Deadly Hurricane Beryl Foreshadows The Future, Scientist Warns


The World Meteorological Organization, which is tracking Hurricane Beryl's deadly course through the Caribbean, told AFP that more storms with its hallmarks could be expected in the future.

The WMO, the United Nations' weather and climate agency, said the record-breaking tropical cyclone intensified rapidly, picking up energy over a warmer Atlantic Ocean and developing into a system with lots of heavy rain.Anne-Claire Fontan, scientific officer at the WMO's tropical cyclone programmer, said that Beryl signals a very active Atlantic hurricane season in 2024.

How did Beryl develop?

"It developed quite quickly in an area which was unusual for this time of year."It reached category 4 in June; that was the earliest we've ever seen. It reached category 5 quickly afterwards, so there is a very rapid intensification."

"It reached category 5 very early in the season. It's really very unusual. Hurricane Beryl really broke records."For more than a year, there has been a significant positive anomaly of hot water in this area."So that's a lot of energy for cyclones, since they feed on the energy of the ocean."With such a powerful system, this early in the hurricane season, it suggests… a very active season for 2024."

Where will Beryl go next?

"Beryl will head towards the Yucatan peninsula."We are expecting violent winds even if Beryl is expected to decrease in intensity."And then it's expected to come out into the Gulf of Mexico."There is a little more uncertainty on its trajectory after passing over the Yucatan, recognising that when a hurricane is cut off from… the ocean… it will probably weaken enormously."By returning to warm waters, it could intensify. So this is where there is uncertainty… It remains to be seen whether it will be Mexico or Texas (afterwards)."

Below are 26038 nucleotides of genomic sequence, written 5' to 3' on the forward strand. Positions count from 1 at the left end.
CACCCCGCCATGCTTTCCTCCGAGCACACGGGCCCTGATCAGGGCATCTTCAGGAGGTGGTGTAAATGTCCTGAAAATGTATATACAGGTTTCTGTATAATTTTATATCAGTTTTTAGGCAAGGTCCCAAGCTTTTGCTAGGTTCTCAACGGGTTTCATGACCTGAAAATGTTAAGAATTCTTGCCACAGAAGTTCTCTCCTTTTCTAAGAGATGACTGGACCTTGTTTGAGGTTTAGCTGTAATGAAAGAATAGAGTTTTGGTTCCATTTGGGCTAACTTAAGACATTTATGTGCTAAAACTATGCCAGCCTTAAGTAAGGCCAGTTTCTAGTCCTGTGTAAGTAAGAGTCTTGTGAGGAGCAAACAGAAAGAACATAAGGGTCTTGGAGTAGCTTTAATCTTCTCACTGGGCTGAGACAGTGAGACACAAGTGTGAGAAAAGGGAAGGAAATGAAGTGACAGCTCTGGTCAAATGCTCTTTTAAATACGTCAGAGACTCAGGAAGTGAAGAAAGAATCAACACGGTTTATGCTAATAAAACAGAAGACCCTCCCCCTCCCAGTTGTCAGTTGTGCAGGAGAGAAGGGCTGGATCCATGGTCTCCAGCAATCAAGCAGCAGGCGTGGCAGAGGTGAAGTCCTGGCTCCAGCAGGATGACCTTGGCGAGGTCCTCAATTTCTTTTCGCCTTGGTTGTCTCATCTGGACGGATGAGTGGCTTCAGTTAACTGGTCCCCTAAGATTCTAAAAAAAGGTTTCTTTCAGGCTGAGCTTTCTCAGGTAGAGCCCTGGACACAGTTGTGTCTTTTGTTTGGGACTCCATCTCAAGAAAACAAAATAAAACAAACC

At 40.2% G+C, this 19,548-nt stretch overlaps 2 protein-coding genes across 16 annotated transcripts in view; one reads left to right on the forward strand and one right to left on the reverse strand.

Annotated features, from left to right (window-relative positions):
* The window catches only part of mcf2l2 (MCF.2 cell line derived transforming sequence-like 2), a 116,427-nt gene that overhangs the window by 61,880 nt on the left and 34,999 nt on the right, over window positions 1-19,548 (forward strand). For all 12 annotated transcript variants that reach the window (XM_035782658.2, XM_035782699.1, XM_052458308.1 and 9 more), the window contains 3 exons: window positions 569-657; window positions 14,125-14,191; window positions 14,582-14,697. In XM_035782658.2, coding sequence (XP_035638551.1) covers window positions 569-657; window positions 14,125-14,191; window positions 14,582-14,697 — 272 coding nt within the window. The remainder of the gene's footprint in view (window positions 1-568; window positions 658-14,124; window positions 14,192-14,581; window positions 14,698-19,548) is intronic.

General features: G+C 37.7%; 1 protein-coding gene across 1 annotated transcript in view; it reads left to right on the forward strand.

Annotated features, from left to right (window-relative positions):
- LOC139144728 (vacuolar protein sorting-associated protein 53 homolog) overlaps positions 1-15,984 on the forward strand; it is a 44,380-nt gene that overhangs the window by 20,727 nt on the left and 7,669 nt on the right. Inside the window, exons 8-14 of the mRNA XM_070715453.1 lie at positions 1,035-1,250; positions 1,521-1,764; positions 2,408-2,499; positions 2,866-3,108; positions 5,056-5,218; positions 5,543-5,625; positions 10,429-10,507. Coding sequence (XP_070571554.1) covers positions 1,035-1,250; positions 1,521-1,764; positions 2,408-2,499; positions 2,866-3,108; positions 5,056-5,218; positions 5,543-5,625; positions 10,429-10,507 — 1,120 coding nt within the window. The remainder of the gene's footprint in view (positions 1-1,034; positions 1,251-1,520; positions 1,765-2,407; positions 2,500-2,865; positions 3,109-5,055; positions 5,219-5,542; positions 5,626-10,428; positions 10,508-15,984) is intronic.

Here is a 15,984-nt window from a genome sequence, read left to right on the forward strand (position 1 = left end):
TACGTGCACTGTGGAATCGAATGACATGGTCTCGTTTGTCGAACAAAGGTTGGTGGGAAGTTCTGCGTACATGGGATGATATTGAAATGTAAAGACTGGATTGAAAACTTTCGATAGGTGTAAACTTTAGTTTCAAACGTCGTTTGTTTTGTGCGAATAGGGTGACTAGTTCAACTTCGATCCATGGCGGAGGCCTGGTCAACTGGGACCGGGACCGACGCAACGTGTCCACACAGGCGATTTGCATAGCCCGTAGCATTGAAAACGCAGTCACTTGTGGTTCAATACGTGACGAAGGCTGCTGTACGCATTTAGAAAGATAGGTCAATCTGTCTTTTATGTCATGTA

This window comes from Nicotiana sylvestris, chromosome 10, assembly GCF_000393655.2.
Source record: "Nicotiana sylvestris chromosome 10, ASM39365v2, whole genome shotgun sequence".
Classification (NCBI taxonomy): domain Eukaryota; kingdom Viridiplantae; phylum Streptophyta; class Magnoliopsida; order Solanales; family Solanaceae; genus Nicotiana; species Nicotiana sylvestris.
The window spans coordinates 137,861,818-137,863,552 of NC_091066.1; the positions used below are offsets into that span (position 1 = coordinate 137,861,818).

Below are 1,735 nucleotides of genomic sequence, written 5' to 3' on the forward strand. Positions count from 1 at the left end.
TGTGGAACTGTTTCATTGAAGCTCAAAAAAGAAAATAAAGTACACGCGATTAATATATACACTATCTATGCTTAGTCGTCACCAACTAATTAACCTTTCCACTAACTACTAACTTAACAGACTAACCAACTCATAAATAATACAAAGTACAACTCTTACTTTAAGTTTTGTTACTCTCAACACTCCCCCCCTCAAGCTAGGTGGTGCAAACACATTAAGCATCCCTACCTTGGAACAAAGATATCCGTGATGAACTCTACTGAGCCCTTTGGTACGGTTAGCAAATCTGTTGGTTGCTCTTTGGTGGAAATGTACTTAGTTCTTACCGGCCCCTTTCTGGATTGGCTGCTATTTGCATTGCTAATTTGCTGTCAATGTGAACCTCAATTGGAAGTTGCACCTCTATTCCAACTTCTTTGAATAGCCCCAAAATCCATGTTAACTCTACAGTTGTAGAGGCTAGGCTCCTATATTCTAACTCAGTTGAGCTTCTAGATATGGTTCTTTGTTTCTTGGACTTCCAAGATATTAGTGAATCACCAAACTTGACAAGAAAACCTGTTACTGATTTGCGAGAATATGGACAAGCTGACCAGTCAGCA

How will climate change affect hurricanes in future?

"Beryl is an illustration of what we can expect in the future: systems which intensify rapidly with a lot of energy at the ocean level, therefore category 5 systems with a lot of rain."A warmer world with global warming does not necessarily mean more tropical cyclones… in terms of frequency."(But) we expect a shift towards much more powerful systems – so with much higher winds."Another factor is that in a warmer atmosphere that is capable of retaining more moisture, there will be increased rain associated with tropical cyclones."

What will their impact be?

"The categorisation of hurricanes relies on wind speeds, but the… dangers (are heavily linked to) rain, with all the hazards it brings, in the form of mudslides, flash floods. All of that will also increase."The sea level is rising. Tropical cyclones are associated with storm surges… which can cause catastrophic flooding when they make landfall, depending on the layout of the coast."So if the storm surges arrive with an already increased sea level, you can clearly see the flooding this can also cause."We have a huge population living near the coasts worldwide. So it will clearly be a problem to manage the populations at the coast."

A longer hurricane season?

"When it comes to what will happen to tropical cyclones in a warming world, in terms of a longer season, there is no information at the global level."On the other hand, studies have been carried out at the regional level… which show that the season may be extended."

Are systems geared to track such cyclones?

"Trajectory-level tropical cyclone forecasts have improved significantly."There is room for improvement in terms of intensity forecasting, and in particular rapid intensification."Rapid intensifications are not yet well understood by digital weather forecast models. The scientific community is constantly working on this."

How should vulnerable countries prepare? -

"It is very important that all countries do hurricane preparedness, in other words that they sensitise their population to the dangers presented by tropical cyclones, (explaining) how they should react depending on the degree of danger."Preparing really means systematically educating the population in advance to know how to act, to prepare their house, then the family; knowing where the shelters are."

© Agence France-Presse


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